Women’s LifeStyle is a multi-media platform designed to reach customers in an effective manner. It is a popular, locally owned print publication also supported by a dynamic, mobile-friendly online presence and interactive website, as well a friendly, helpful and consistent social media interaction. It has around 450+ distribution locations in Grand Rapids and is syndicated in Lansing, Kalamazoo and Muskegon (Northshore).
“I get to work with amazing people that teach me how the process of a magazine works,” Larissa said. “I’ve had the opportunity to learn how to do a layout for the magazine. I help to improve their social media platforms such as Instagram and Twitter. I’ve learned how to post on their website, and I have gained photography skills through photo-shoots for the magazine and social media.
“My graphic design classes at Cornerstone have prepared me to use several different Adobe design platforms. Thanks to that, it has been easier for me to work on layouts with InDesign and do some Photoshop for the magazine. The photography classes that I have taken have also helped me when it comes to pictures. I really enjoy my internship at Women’s Lifestyle magazine because they are helping me to prepare for my dream job—which is to work for a magazine.”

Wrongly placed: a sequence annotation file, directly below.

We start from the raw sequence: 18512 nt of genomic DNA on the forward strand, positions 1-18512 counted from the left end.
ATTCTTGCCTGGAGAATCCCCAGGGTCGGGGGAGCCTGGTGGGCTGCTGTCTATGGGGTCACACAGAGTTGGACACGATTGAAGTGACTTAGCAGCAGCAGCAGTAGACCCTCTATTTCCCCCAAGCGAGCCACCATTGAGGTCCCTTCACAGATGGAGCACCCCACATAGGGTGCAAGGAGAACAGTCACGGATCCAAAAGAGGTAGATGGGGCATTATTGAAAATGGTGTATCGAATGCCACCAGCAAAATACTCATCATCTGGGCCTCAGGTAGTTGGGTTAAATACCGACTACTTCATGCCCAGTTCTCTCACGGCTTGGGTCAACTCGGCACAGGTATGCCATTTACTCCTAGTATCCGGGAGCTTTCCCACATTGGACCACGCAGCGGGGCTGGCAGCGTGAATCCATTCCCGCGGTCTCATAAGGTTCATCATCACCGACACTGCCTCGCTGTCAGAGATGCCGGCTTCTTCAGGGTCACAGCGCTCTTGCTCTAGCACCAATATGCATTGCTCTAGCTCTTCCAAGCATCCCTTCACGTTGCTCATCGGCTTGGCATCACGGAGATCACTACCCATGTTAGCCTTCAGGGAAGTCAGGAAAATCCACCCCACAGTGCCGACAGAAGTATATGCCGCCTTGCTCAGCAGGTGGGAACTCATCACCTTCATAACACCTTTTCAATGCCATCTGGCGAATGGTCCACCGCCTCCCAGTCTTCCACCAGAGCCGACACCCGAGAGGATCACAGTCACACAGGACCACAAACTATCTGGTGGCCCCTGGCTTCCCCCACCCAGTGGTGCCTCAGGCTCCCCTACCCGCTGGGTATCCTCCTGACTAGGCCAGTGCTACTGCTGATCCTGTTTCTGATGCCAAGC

Benjamin Van Til
CU student Benjamin Van Til (B.S. ’18), a sports management and business management double major, is working as an event operations and marketing intern for the Meijer State Games of Michigan.
The Meijer State Games of Michigan is a multi-sport Olympic style event that welcomes athletes of all ages and abilities. Every year there are Summer Games and Winter Games in Grand Rapids. This year, Grand Rapids is hosting the State Games of America, a national multi-sport Olympic style event. This event will involve State Games medal winners from all over the country as well as Ontario Canada. The event is August 3-6. An estimated 25,000 people will visit Grand Rapids for the weekend; 12,000 of them being athletes. The event will make an estimated $10 million economic impact for the city of Grand Rapids from direct visitor spending.